For a long time, talking to people I didn’t know freaked me out.

I thought this problem would fix itself when I got to college, but it didn’t—I mostly clung to my existing friends (most of whom were from high school) and relied on them to introduce me to new people. My social life never felt like something I was in control of and although I wanted to make new friends, I just didn’t know how. So I didn’t do anything, and as a result my personal, professional, and dating lives began to suffer.

Eventually, I started to obsess over this problem I had with social anxiety around new people. Some of the tips I found online were helpful, many others worthless, but eventually I started to get a handle on things.

But when I moved to a city where I knew only one person, all this anxiety around meeting new people returned. I knew making friends took time, but I was impatient. Frustrated with the slow progress, I started to wonder:

What would happen to my social skills if I forced myself to try and start conversations with a ridiculous number of people in a single month?

That was the basis for 90 Strangers In 30 Days, a social experiment where I forced myself to try and talk to at least three people I didn’t know, every day, for 30 days. The idea terrified me, but I figured if anything was going to bust me out of my social shell once and for all, this would be it.

As I tried the idea out, I recorded all of my ‘data’—such as the person’s demographic, where and how I started the conversation, and what we talked about—in a spreadsheet. Everything went better than expected, and at the end of the month I had talked with 118 people I didn’t know. The best part was that after the first few days it really wasn’t that hard and actually was a lot of fun, two things I never thought could true about talking to strangers.

Just for fun, I then wrote a blog post about my five biggest takeaways from the project and also decided to share the experiment with the r/socialskills board on reddit.

Expecting little if any attention at all, my project was soon on the front page of the entire site, receiving over a hundred comments from people telling me they were inspired by my post, that they wanted to know more, and that they even planned to do their own versions of my experiment.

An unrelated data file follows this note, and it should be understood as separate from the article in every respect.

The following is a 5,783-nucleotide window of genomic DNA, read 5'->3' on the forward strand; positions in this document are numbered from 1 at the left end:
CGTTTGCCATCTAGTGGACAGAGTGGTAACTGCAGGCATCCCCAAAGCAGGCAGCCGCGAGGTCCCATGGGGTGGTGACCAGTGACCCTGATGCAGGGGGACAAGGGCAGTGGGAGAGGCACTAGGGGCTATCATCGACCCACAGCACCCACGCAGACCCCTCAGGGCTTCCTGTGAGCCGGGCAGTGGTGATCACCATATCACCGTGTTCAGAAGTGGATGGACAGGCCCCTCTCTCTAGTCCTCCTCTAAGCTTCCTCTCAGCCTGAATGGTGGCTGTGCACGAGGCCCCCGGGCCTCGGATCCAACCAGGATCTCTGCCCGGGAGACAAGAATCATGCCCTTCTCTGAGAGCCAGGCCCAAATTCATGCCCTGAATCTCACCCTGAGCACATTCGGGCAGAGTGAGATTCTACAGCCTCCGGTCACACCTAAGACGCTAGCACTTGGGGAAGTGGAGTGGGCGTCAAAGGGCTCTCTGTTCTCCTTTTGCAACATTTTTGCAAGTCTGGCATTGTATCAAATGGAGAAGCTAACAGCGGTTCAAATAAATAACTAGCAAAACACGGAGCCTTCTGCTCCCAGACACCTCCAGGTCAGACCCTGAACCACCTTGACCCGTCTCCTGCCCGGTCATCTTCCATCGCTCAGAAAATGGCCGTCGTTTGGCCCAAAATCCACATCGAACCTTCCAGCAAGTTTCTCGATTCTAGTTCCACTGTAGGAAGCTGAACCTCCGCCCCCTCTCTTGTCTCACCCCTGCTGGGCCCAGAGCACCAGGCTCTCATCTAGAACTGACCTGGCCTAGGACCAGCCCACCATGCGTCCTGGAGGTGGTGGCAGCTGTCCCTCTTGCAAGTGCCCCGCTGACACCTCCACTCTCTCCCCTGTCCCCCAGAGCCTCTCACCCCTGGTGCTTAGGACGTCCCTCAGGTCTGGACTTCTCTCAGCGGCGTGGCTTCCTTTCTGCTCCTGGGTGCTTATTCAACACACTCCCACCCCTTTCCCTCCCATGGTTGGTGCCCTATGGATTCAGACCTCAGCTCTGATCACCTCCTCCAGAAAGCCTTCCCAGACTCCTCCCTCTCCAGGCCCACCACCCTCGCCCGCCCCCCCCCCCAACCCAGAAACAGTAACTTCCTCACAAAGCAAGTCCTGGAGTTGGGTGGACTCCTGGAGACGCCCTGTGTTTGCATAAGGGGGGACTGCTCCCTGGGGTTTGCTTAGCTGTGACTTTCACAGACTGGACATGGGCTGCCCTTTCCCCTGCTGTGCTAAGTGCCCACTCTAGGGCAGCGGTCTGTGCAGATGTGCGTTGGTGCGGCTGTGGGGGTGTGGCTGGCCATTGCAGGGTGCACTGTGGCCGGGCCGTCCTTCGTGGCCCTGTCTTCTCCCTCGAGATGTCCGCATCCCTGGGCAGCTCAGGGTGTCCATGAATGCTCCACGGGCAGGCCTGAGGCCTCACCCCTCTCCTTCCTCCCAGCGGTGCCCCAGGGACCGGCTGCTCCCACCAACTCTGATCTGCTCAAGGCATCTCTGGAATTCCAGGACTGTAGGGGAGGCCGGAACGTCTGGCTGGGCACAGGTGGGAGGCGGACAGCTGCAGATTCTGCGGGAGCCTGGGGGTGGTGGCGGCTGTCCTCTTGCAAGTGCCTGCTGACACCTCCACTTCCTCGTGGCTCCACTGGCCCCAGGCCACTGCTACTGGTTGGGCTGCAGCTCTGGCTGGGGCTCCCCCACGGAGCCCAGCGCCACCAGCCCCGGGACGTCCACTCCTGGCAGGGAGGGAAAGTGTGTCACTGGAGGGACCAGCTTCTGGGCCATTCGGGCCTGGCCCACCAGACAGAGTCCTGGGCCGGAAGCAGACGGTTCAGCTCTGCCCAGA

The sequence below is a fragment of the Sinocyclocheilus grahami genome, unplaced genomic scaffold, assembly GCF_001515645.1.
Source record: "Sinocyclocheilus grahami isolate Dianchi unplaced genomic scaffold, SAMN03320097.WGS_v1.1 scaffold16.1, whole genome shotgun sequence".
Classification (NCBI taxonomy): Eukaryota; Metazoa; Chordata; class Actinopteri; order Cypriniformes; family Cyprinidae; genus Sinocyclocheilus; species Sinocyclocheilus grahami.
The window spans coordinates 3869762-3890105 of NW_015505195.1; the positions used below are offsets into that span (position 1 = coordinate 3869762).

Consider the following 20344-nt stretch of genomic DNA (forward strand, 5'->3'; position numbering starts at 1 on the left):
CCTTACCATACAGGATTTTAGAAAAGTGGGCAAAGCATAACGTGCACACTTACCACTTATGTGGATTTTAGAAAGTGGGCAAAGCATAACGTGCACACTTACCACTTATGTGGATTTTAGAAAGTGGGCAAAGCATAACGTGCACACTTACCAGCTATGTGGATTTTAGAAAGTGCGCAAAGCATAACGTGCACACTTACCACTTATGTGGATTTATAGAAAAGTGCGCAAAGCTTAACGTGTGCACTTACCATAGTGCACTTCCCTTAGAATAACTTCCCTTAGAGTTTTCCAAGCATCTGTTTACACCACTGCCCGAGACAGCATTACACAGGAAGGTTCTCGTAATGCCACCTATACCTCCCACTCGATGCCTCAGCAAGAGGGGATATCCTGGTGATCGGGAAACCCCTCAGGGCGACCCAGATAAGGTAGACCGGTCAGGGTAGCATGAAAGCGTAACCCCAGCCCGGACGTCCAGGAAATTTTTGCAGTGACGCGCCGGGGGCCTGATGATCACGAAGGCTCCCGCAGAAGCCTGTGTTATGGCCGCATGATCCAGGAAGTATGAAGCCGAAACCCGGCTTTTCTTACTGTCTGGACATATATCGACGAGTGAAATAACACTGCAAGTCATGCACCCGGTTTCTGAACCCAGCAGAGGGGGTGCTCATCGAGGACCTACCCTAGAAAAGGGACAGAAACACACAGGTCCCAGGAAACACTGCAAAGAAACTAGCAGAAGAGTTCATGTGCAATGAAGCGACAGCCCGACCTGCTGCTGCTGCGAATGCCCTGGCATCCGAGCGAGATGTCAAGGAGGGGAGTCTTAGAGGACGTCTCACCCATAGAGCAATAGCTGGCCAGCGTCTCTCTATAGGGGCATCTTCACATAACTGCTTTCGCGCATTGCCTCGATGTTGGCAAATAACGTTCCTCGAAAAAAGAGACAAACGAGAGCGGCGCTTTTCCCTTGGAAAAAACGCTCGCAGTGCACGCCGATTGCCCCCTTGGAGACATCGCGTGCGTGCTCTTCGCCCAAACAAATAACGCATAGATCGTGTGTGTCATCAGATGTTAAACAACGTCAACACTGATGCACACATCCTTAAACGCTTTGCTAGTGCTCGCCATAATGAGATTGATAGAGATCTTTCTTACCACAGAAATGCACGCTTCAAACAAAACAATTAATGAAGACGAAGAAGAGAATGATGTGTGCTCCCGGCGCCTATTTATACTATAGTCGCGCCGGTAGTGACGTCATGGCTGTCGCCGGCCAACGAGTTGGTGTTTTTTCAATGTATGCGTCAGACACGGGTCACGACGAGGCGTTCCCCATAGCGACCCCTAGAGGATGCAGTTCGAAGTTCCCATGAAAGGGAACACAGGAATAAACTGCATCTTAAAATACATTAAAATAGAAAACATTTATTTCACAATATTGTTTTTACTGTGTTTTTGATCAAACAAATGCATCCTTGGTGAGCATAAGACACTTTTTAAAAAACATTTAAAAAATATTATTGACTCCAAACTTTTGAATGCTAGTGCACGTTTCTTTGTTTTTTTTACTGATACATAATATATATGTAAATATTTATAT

Years later, I still receive messages from people asking me my advice on how they can improve their social skills. Others tell me they did their own version of 90 Strangers, some even going as far to say that it changed their life. Even after all this time, the post remains one of the most popular ever on r/socialskills, which has over 290,000 subscribers.

In November 2016, I was even invited to give a TEDx Talk about my little idea:

It was clear to me this was an issue people needed wanted help with, a message they needed to hear, and an idea that I should do more with.

That’s why I have written (and am currently shopping to publishers) a guidebook that will help you go from social zero to hero by offering real, actionable, social skill tips that will help you talk to your own set of 90 Strangers with ease.

Updates on that will be available as they come, but to improve your social skills right now you don’t need a book. Instead, take a look at the original 90 Strangers In 30 Days content, download and print the free blank conversation log, then start becoming the socially-stronger person you’ve always wanted to become by doing the experiment yourself:

The following summer I also did a similar experiment called 90 Compliments In 30 Days which can be found here.

90 Strangers In 30 Days won’t magically turn you into a social butterfly. But it will show you that social skills are just that–a skill–and that through deliberate practice and repetition, one you can be well on your way to mastering in just one month.

Want to try 90 Strangers In 30 Days for yourself?